Managing customer experiences at today’s healthcare crossroads

American healthcare is at a critical juncture and is in need of automated services to provide services to a growing system, says Pegasystems' Elizabeth Hart.

Commentary - There have been countless stories in the media about individual healthcare and many are questioning what it all means. Most recently, the majority of the questions ponder proposed legislation that would require individual healthcare coverage. A recent Washington Post article noted, "It [proposed healthcare bill] sets up a new competitive health insurance market giving tens of millions of Americans the exact same insurance choices that members of Congress will have. A new Newsweek poll shows 81 percent support for a ‘new insurance marketplace -- the Exchange -- that allows people without health insurance to compare plans and buy insurance at competitive rates.’”

There is no doubt that individual healthcare is coming in some form, especially as some states have already implemented mandates. When this happens, it opens up a world of opportunity and issues for brokers, agents and payers alike. Not only will there be a huge influx of queries from individual customers, but brokers will need to partner with providers to ensure the right information is going to the right customer at the right time. In addition to the uptick in customer activity, there will be much more paperwork, processes and regulations that must be accounted for.

Customer experience is not where it needs to be
Historically, healthcare payers have had a captive audience and required little by way of customer service to ensure their renewal rates. With the onset of individual healthcare, these same organizations are now finding themselves behind the eight ball, needing to demonstrate their ability to not only be responsive to requests, but to be seen as proactive wellness organizations, looking out for the best interests of their customers.

At the same time, the payers will be forced to be even more responsive to the brokers who are selling their services. If they are unable to turnaround quotes, for example, in a timely manner, they will lose out on a huge opportunity. Brokers will also need to have payer information at the ready to tackle the numerous queries they are bound to receive on an ongoing basis. In the very near future, these healthcare organizations as well as the brokers they partner with will find themselves in a mad dash to catch up or find themselves out in the cold.

What can be done/what is available to me today?
Business Process Management (BPM) enables the automation of goal-directed processes across people, systems, departments and even partner organizations. In essence, it can link the multiple systems for each of these care management groups and drive care for individual patients while simultaneously managing targeted programs for larger population groups. The technology continuously monitors patient, payer and industry events and guides users through processes, presenting relevant data intelligently when needed or requested. In this way, the technology ensures that plans and brokers are consistently providing the highest quality care programs and the programs are being continuously tailored to individual patients, even as their health conditions change.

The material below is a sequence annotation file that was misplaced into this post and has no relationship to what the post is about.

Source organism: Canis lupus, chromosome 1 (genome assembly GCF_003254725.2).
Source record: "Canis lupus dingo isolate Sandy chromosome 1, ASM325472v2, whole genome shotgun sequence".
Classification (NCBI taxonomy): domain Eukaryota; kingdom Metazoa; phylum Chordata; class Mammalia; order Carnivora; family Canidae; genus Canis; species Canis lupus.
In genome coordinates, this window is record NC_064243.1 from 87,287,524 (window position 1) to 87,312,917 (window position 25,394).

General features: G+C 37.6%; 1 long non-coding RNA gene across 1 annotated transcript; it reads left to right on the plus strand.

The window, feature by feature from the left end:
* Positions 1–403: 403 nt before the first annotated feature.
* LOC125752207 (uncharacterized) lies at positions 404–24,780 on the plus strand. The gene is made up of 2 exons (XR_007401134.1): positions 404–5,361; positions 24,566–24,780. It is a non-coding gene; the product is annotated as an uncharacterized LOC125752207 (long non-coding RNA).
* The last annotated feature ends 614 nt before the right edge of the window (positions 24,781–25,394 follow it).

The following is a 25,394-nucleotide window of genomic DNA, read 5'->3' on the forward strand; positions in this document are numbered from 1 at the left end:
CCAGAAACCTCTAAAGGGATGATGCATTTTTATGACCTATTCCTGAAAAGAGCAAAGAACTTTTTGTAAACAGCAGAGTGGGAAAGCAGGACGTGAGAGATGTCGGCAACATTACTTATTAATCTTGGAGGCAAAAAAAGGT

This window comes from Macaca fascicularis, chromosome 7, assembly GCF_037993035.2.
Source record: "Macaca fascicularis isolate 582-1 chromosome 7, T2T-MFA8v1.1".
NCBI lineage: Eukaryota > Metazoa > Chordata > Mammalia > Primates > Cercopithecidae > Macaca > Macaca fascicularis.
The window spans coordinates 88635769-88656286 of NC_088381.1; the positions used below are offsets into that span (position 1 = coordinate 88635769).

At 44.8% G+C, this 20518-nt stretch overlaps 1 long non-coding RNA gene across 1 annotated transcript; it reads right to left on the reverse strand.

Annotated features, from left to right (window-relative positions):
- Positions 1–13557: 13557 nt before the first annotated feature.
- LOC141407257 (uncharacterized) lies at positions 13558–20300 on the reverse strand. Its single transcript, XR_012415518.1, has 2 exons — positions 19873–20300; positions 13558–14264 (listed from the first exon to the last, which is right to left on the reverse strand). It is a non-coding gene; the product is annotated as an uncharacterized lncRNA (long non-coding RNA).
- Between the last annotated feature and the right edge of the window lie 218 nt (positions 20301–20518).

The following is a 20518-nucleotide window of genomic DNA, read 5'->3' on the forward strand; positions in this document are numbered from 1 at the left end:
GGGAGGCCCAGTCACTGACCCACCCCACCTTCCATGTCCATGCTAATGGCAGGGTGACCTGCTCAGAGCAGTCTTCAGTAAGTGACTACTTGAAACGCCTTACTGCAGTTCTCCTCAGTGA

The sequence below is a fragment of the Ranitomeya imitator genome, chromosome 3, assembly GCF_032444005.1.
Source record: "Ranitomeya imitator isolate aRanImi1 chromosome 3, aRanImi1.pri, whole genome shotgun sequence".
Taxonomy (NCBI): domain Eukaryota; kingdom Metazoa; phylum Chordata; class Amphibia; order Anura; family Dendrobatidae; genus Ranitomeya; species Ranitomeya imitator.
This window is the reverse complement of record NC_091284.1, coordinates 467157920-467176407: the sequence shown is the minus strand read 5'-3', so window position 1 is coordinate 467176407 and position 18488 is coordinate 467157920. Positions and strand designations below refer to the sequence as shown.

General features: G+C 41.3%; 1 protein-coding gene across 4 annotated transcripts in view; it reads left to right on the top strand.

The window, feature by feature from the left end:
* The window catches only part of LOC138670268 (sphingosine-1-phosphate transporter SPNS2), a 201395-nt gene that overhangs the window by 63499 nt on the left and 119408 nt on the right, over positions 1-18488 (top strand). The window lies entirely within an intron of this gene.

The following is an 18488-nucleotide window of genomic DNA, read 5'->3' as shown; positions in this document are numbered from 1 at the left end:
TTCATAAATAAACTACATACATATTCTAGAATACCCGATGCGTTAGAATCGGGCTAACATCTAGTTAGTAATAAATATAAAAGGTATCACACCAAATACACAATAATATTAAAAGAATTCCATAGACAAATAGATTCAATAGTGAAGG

BPM systems also automate menial tasks like sending correspondence and wellness materials, providing multi-channel notifications to wide-spread patient-support networks, updating plans and keeping systems synchronized. This dramatically improves organizational productivity because brokers have the most up-to-date, accurate payer information at the ready and can get information and/or quotes to customers in a timelier manner. The end-result equals happier customers and a faster turnaround for new customer engagements.

Health organizations leveraging BPM technology have made impressive achievements. Reports note that these organizations are reaching 100% accuracy in authorization processing; 55 percent reduction in the cost per case with a similar drop in case handling time; user training has been cut by a third, and processes have been moved quickly to the web for patient and provider self-service. Additionally, the integration and availability of data along with facile, real-time targeted reporting, enables effective physician benchmarking and peer-review which is a very successful method for changing provider utilization and reducing medical costs.

These organizations have also gained the ability to quickly roll out new programs. No longer constrained by a dependence to IT or to system-vendors, BPM business owners are able to add enhancements to systems themselves, and can easily test which strategies are most effective. Business owners report changing BPM rules in as little as ten minutes, and selectively deploying new changes to pilot groups so that program efficacy can be easily evaluated. BPM’s self-documentation capabilities also prove invaluable when brokers must show compliance during routine regulatory reviews and high-stakes legal engagements.

American healthcare is at a critical juncture, as is the role and value of healthcare insurers and brokers. Healthcare reform is under discussion, but neither its specifics nor its effectiveness is yet known. To prepare for the influx of individual enrollment requests, healthcare payers and brokers must ensure their customer service is up-to-par or face an unending amount of customer churn. The sure bet is wide-spread deployment of BPM technology beyond administrative functionality, such as basic claims or address changes, but rather to focus on areas where it has started to produce transformational results – better relationships with customers, better partnerships with payers and brokers as well as increased sales and renewals.